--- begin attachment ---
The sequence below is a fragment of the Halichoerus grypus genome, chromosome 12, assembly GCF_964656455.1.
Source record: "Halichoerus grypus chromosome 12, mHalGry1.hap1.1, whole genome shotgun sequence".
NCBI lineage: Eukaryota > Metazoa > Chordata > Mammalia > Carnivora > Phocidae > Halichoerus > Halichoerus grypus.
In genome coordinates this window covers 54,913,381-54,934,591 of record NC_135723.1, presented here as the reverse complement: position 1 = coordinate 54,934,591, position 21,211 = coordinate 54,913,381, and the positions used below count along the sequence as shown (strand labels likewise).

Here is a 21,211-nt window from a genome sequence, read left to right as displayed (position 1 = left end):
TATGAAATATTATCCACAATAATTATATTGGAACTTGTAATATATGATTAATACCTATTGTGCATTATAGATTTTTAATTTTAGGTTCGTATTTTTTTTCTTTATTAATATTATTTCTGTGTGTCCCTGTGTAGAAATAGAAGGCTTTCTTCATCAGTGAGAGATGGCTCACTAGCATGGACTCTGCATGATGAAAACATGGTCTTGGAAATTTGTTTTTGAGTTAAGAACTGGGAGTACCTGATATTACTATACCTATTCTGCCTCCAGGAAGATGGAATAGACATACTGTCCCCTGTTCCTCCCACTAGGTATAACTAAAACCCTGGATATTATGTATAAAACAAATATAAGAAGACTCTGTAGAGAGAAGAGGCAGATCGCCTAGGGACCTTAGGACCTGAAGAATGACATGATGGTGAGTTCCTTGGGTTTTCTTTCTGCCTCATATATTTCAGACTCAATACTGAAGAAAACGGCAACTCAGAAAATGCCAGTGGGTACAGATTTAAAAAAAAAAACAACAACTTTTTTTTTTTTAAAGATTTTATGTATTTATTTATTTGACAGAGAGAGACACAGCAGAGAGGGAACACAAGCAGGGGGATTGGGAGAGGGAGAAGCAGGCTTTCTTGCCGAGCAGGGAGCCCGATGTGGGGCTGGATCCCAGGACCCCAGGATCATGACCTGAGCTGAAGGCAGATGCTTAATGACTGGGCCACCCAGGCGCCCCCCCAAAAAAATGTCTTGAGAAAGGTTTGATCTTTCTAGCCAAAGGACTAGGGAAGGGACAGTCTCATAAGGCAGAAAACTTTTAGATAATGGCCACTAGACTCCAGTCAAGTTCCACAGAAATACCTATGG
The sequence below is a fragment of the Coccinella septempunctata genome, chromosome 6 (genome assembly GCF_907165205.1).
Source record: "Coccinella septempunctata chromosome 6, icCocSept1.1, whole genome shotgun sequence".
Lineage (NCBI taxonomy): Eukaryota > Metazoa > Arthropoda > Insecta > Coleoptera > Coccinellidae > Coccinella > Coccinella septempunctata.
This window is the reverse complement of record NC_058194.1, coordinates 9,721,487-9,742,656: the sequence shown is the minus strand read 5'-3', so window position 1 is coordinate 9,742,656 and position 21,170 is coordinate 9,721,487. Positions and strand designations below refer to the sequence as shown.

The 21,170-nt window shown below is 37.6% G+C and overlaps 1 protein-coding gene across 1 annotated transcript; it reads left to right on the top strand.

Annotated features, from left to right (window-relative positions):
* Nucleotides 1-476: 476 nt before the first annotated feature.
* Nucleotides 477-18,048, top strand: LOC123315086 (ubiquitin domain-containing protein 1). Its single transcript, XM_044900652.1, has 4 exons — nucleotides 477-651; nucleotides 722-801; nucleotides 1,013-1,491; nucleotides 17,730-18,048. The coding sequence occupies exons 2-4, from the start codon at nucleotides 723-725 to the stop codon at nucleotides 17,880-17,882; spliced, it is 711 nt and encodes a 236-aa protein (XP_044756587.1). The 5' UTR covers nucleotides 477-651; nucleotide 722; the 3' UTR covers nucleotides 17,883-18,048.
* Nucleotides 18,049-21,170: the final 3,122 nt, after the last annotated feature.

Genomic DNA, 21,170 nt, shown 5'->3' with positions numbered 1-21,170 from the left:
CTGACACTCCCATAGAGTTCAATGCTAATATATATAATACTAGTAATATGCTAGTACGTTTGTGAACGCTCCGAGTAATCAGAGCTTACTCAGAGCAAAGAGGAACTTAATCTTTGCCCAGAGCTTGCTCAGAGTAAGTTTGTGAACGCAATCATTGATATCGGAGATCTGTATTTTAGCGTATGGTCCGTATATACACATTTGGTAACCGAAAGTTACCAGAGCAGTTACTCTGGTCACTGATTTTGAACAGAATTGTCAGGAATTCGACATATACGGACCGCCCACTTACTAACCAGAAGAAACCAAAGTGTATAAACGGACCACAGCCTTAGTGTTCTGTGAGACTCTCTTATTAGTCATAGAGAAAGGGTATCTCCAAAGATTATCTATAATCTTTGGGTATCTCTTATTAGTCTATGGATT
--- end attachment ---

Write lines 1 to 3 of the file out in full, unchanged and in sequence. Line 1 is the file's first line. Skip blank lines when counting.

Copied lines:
The sequence below is a fragment of the Halichoerus grypus genome, chromosome 12, assembly GCF_964656455.1.
Source record: "Halichoerus grypus chromosome 12, mHalGry1.hap1.1, whole genome shotgun sequence".
NCBI lineage: Eukaryota > Metazoa > Chordata > Mammalia > Carnivora > Phocidae > Halichoerus > Halichoerus grypus.